There are many sources of information about corporate operations, but one of the most critical is the disclosure required by the federal securities laws. Whenever a company seeks to raise capital through the public sale of securities, the U.S. Securities and Exchange Commission (“SEC”) requires that it file a detailed description of its business and financial condition, periodically updated with new information about its profits, revenues, assets, and general business activities. Regulators, competitors, employees, journalists, and members of the community have all grown to depend on securities disclosures to provide a working portrait of the country’s economic life. Yet securities … Read more
To be a public company in the United States is to be subject to an array of federally-imposed disclosure requirements. In my forthcoming article, Reviving Reliance, I describe how the private causes of action available to enforce these requirements have failed to keep pace with the changing purposes of mandatory disclosure. I trace the problem to the functional elimination of the element of reliance from claims brought under Section 10(b) of the Securities Exchange Act via the adoption of the fraud-on-the-market doctrine. I ultimately conclude that courts can better effectuate federal policy by drawing distinctions between actual reliance … Read more
The Duke Journal of Constitutional Law & Public Policy recently published a symposium issue on the implications of the Supreme Court’s decision in Halliburton Co. v. Erica P. John Fund, Inc. (“Halliburton II”). In my contribution, I discuss how the Court’s reasoning represents a compromise position that reveals the theoretical tensions that lie behind class certification doctrine.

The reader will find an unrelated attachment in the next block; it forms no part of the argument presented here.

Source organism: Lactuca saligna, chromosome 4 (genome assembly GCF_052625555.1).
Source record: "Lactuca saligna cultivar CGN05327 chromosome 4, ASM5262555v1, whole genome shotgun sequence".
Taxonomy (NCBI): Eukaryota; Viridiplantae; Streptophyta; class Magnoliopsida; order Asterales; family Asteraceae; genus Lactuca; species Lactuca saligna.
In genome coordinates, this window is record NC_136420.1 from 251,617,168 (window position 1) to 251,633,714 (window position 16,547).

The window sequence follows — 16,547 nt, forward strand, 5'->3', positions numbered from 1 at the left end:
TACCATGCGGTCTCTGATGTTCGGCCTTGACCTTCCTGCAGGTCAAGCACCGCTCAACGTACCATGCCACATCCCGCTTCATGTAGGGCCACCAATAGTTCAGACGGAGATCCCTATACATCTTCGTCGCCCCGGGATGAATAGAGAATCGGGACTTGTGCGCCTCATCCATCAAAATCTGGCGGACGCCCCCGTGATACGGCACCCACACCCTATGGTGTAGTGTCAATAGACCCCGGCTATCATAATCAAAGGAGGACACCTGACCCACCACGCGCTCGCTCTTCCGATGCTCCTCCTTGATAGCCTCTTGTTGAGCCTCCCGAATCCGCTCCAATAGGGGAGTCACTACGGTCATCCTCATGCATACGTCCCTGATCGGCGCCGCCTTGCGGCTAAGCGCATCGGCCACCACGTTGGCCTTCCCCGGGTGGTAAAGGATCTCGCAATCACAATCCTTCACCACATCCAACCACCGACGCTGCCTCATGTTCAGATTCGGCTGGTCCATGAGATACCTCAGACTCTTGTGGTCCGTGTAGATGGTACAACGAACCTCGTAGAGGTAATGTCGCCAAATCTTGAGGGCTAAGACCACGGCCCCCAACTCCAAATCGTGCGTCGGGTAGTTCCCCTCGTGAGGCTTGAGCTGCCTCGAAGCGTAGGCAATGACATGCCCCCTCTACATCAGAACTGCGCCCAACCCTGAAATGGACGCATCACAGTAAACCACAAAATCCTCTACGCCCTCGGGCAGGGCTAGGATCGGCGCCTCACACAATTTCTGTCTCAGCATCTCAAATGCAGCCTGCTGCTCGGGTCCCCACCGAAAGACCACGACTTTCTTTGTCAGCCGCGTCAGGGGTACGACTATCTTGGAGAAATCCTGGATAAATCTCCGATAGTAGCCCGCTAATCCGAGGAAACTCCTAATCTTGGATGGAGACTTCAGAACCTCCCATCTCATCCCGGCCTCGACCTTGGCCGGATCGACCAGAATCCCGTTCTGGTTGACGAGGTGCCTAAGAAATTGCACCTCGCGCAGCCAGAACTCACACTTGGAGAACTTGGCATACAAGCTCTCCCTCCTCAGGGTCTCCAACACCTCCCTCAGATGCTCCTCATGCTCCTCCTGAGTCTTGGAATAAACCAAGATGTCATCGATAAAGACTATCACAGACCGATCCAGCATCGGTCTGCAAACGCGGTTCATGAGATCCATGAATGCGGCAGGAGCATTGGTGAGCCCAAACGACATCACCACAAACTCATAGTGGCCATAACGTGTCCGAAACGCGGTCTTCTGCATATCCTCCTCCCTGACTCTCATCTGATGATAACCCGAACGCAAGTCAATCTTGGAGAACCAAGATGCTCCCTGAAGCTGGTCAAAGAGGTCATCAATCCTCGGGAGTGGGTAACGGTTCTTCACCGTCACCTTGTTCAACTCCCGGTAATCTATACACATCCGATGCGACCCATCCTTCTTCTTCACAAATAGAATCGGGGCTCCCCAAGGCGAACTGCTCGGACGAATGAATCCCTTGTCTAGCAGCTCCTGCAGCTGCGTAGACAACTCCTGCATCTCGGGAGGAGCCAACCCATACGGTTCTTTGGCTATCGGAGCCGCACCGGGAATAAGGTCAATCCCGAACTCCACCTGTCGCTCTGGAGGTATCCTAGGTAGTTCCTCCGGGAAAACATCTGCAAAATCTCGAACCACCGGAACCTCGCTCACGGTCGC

In Basic Inc. v. Levinson, the Supreme Court endorsed the fraud on the market doctrine. That doctrine provides that when a security trades in an “efficient” market, plaintiffs bringing Section 10(b) claims gain the benefit of two … Read more
Courts and commenters regularly describe corporate charters and bylaws as “contracts” among shareholders. This necessarily raises the question whether the Federal Arbitration Act (FAA) – which requires that arbitration clauses in “contracts” be enforced according to their terms – applies to such documents in the same way it applies to ordinary contracts. In a series of decisions involving a single Maryland-based REIT, two courts separately held that corporate bylaws are akin to ordinary contracts and equally subject to FAA analysis. However, in my forthcoming article, Manufactured Consent: The Problem of Arbitration Clauses in Corporate Charters and Bylaws, … Read more